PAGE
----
Vocation

I applied for this job last year and got a very nice letter saying I was close to making the cut for the interview. Well, it looks like whomever they did hire didn’t work out for whatever reason.

Unfortunately, I live too far away now to apply for the position. I presently work 60 miles from home and I’m at the outer perimeter of DC’s transit system, so DC is another half-hour to 45 minutes from here (despite being only 10 miles).

But who knows; perhaps they’ll recruit me, which would give me more leverage. But I think there’s something outside the window that I don’t know about yet.

My new parish

Well, I attended Calvary Episcopal again this weekend, a little more under the radar, and I have to say–it’s a small church, but it’s been packed full when I’ve gone. I like it a lot, even if it’s back to wafers and away from David Allen’s rousing service music that I love so much. It’s just so hard for me to make it to St. Anne’s on Sundays, and will be more so now that I’m in Front Royal on weekends. The church itself is beautiful, and this time I noticed something I hadn’t before: a healthy population of teenaged boys. Since I have one too, it might be just the thing to helping him have friends in the new town.

I already miss St. Anne’s so much, and having Sarah tell me that she really wants me to stay on with their EFM group (plus Robin and Betsy and all the other ones who lurk here and never comment :P~~~~_–I want to, also, but it’s been really hard making the sat. morning sessions when my kid’s around, and another day of driving into No. Va. is just .. my car will revolt! Calvary has an EFM group too, and I want to talk to them about it, but it still feels sorta like I’m leaving family behind. 😦

I AM A HOMEOWNER!

Closed on the house today, and inherited a fair amount of furniture from the previous owners.

If you would like the new address, please write me at

gallycat
at
gallycat
.
com

and I will be more than happy to send it along.

i am excited about this beyond words. and exhausted.

A reflection, of sorts

Well, I’m going to try and start posting here regularly again. I’m now contributing a monthly reflection to a cool new site: The Episcopal Cafe, so I’m going back through some of the reflections I was writing in 2005 and realizing I should get back into making it a regular practice. I’ve learned a lot about reflections through my EFM group, so I’m looking forward to writing with a slightly more mature faith voice. 😀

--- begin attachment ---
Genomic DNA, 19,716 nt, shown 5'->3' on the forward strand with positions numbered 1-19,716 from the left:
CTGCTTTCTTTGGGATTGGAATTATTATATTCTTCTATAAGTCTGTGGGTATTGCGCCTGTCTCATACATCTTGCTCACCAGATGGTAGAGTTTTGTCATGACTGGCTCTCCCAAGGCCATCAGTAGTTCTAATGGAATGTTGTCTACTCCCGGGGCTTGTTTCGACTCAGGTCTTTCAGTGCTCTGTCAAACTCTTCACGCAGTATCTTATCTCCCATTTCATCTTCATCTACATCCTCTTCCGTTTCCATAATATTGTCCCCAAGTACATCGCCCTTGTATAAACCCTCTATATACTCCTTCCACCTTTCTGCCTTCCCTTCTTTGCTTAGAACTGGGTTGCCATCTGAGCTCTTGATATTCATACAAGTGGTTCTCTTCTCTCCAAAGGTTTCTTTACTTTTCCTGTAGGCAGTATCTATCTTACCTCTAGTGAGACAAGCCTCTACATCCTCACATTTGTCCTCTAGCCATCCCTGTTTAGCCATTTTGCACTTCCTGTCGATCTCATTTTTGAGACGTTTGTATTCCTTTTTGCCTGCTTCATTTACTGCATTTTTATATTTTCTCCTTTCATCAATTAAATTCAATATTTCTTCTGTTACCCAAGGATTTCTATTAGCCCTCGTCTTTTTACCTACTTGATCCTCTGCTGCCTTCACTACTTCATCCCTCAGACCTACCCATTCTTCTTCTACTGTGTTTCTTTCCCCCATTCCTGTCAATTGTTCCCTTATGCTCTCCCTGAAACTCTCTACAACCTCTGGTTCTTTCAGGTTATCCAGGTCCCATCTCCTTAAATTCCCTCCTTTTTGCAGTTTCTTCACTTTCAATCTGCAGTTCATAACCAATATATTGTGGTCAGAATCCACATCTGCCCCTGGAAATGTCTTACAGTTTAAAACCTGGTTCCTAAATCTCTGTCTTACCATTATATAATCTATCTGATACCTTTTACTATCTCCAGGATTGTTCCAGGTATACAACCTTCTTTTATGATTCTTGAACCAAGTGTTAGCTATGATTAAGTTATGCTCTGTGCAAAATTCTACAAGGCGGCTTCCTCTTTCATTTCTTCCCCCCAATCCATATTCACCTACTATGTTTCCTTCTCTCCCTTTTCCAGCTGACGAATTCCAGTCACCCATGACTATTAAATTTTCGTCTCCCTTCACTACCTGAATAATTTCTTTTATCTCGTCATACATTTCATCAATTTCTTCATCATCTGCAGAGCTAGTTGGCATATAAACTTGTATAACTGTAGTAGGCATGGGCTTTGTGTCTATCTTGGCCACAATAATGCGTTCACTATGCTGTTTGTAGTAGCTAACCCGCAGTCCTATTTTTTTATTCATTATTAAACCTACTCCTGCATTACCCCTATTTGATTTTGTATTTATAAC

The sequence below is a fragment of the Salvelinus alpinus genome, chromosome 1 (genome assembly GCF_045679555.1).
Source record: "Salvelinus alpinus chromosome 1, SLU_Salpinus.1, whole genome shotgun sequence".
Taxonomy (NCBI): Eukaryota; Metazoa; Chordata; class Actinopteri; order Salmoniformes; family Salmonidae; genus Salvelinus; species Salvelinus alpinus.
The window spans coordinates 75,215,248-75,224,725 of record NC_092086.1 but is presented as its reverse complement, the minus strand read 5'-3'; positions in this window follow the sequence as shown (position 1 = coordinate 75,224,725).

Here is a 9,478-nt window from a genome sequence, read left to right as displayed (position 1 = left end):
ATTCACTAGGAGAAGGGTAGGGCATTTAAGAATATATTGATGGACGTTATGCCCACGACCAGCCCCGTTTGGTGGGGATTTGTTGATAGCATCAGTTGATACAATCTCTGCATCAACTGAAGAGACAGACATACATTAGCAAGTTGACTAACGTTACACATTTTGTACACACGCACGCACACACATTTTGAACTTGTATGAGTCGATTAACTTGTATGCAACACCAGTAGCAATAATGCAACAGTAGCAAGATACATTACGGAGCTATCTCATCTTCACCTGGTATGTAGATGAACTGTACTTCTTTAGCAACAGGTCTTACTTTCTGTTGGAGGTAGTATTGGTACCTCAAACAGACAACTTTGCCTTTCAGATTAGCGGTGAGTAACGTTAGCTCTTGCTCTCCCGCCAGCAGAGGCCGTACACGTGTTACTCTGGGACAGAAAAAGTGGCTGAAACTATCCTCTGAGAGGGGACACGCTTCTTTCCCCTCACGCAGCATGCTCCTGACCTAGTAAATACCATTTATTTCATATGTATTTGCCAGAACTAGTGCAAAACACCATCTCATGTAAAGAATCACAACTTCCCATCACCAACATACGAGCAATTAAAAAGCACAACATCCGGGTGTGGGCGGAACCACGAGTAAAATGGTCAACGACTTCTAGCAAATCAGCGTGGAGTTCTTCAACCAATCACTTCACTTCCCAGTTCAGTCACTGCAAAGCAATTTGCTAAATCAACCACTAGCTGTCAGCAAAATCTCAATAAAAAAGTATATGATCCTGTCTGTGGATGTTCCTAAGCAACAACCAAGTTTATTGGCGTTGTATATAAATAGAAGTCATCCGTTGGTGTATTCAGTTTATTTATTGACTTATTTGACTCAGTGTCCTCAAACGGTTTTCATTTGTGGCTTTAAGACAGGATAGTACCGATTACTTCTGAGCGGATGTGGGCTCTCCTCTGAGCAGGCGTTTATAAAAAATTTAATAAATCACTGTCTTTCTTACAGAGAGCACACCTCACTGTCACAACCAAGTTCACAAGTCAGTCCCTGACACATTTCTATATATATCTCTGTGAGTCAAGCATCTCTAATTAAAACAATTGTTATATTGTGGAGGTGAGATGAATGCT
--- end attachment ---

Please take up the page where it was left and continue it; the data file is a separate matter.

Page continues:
But I wanted to post one of my early attempts at “Deep Thought.” I like this one, because it’s so important when explaining faith to people who resent it.

Written in September of 2005:

It’s fascinating to me that one of the best explanations I’ve seen of scripture as metaphor comes from a book with a metaphor in its title. And it also occurs to me that perhaps the reason extreme conservatives see scripture completely differently than I do is that they cannot understand metaphor. In the secular world, these are the people who do not grok fantasy and often eschew fiction, considering them at best unbelievable, and at worst lies.

But the title of the book, “The Heart of Christianity,” gives me something to point to when someone doesn’t understand metaphor. Does Christianity have a heart, with atria and ventricles, cardiac tissue and valves (never mind that there are mitral valves in your heart)? Of course not.

It seems to me oddly fitting that a literal heart should wither and die. But a metaphorical heart, whether Poe’s telltale one or the ones we put as central to our dearest notions, beats strong and true throughout time.